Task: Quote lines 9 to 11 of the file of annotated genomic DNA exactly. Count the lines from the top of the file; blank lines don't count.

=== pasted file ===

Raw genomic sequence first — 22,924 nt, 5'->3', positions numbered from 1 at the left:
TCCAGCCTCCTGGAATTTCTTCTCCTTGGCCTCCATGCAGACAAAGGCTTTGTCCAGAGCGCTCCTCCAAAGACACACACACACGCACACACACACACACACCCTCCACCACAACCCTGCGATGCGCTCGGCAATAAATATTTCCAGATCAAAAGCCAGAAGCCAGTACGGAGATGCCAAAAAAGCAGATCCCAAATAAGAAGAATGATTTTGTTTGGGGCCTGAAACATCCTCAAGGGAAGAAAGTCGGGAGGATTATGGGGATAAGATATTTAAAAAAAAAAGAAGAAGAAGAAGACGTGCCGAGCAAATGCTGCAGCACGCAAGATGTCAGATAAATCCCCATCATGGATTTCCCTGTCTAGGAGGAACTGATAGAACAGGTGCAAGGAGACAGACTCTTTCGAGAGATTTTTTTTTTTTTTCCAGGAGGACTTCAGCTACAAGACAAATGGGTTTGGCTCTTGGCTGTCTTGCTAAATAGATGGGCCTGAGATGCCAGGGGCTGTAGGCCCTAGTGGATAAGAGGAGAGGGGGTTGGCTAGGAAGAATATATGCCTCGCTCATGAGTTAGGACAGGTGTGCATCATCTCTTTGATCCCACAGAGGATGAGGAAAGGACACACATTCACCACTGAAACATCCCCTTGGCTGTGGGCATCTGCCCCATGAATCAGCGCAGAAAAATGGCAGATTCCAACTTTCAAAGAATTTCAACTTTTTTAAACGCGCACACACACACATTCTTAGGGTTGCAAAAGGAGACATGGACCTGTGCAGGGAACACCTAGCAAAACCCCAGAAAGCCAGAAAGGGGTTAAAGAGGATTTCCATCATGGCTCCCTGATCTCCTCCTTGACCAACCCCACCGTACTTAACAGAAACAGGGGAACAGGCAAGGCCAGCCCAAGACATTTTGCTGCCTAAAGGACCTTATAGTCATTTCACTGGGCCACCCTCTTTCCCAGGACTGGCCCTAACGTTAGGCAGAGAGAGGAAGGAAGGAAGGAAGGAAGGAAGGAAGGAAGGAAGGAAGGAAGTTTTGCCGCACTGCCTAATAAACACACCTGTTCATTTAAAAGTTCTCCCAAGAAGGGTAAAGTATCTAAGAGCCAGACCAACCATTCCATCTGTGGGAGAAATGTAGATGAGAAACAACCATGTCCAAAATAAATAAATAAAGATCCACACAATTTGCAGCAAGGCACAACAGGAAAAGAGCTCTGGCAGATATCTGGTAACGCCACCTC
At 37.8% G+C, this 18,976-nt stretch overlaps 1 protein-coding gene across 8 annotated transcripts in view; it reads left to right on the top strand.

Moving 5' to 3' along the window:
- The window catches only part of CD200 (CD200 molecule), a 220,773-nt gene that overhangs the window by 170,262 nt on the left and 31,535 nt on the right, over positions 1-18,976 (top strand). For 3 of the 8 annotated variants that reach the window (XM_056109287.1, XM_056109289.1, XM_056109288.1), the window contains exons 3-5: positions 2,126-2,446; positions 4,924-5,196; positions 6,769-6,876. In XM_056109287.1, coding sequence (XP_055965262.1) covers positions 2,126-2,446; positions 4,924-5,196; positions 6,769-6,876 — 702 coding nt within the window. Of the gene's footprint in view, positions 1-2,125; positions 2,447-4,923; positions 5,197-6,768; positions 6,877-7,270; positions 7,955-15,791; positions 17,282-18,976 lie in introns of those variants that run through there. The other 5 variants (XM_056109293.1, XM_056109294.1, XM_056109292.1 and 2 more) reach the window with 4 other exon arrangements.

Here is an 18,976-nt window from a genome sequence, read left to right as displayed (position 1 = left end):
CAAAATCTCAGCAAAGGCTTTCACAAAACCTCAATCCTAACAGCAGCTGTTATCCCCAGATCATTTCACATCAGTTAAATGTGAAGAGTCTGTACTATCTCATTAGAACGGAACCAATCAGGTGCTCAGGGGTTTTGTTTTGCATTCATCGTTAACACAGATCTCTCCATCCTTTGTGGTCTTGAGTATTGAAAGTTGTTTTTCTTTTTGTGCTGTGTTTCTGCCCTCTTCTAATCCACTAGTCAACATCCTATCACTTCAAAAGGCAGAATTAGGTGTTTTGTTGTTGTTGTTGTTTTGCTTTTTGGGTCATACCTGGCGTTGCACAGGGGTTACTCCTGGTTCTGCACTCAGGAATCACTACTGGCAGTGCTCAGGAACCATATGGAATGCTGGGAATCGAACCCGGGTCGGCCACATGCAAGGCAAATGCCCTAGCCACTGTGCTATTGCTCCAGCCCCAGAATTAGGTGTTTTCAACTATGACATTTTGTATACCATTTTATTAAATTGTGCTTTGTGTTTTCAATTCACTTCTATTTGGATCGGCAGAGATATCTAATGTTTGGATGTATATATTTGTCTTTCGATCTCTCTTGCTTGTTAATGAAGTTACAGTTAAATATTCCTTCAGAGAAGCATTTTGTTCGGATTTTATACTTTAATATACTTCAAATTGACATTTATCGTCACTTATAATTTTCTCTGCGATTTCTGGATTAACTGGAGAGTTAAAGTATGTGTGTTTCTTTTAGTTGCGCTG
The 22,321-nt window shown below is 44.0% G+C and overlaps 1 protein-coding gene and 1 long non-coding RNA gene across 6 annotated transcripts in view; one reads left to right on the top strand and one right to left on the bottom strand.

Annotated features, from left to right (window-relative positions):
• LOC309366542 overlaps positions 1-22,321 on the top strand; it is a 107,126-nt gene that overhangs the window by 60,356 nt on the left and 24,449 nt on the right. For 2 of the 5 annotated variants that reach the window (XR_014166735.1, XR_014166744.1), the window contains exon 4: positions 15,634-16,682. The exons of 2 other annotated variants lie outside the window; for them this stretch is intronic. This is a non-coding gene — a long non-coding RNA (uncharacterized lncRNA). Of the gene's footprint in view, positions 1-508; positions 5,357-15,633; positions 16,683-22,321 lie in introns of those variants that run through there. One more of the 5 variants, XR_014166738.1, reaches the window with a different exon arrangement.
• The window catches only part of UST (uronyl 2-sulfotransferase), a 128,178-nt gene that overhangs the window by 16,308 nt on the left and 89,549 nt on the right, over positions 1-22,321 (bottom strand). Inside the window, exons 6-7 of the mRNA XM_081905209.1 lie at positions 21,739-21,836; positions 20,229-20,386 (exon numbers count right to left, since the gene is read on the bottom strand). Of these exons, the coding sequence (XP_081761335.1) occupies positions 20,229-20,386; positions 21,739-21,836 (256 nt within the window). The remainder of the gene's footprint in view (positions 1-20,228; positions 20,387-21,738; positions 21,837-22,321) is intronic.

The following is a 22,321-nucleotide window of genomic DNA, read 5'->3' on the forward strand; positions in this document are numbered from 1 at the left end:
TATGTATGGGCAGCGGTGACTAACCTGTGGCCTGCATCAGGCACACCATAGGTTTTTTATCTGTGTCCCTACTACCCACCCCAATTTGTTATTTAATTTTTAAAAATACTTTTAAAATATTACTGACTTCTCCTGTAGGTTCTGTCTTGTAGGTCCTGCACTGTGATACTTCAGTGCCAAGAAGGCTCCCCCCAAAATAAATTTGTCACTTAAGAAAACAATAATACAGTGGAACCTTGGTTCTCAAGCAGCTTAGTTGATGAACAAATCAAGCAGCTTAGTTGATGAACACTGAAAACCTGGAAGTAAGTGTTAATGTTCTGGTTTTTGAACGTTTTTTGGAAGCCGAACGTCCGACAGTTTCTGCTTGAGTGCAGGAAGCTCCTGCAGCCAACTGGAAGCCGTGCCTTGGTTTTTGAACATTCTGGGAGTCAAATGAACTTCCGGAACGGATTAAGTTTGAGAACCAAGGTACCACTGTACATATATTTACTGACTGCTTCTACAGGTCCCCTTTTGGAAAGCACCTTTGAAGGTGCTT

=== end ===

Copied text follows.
Annotated features, from left to right (window-relative positions):
• LOC309366542 overlaps positions 1-22,321 on the top strand; it is a 107,126-nt gene that overhangs the window by 60,356 nt on the left and 24,449 nt on the right. For 2 of the 5 annotated variants that reach the window (XR_014166735.1, XR_014166744.1), the window contains exon 4: positions 15,634-16,682. The exons of 2 other annotated variants lie outside the window; for them this stretch is intronic. This is a non-coding gene — a long non-coding RNA (uncharacterized lncRNA). Of the gene's footprint in view, positions 1-508; positions 5,357-15,633; positions 16,683-22,321 lie in introns of those variants that run through there. One more of the 5 variants, XR_014166738.1, reaches the window with a different exon arrangement.
• The window catches only part of UST (uronyl 2-sulfotransferase), a 128,178-nt gene that overhangs the window by 16,308 nt on the left and 89,549 nt on the right, over positions 1-22,321 (bottom strand). Inside the window, exons 6-7 of the mRNA XM_081905209.1 lie at positions 21,739-21,836; positions 20,229-20,386 (exon numbers count right to left, since the gene is read on the bottom strand). Of these exons, the coding sequence (XP_081761335.1) occupies positions 20,229-20,386; positions 21,739-21,836 (256 nt within the window). The remainder of the gene's footprint in view (positions 1-20,228; positions 20,387-21,738; positions 21,837-22,321) is intronic.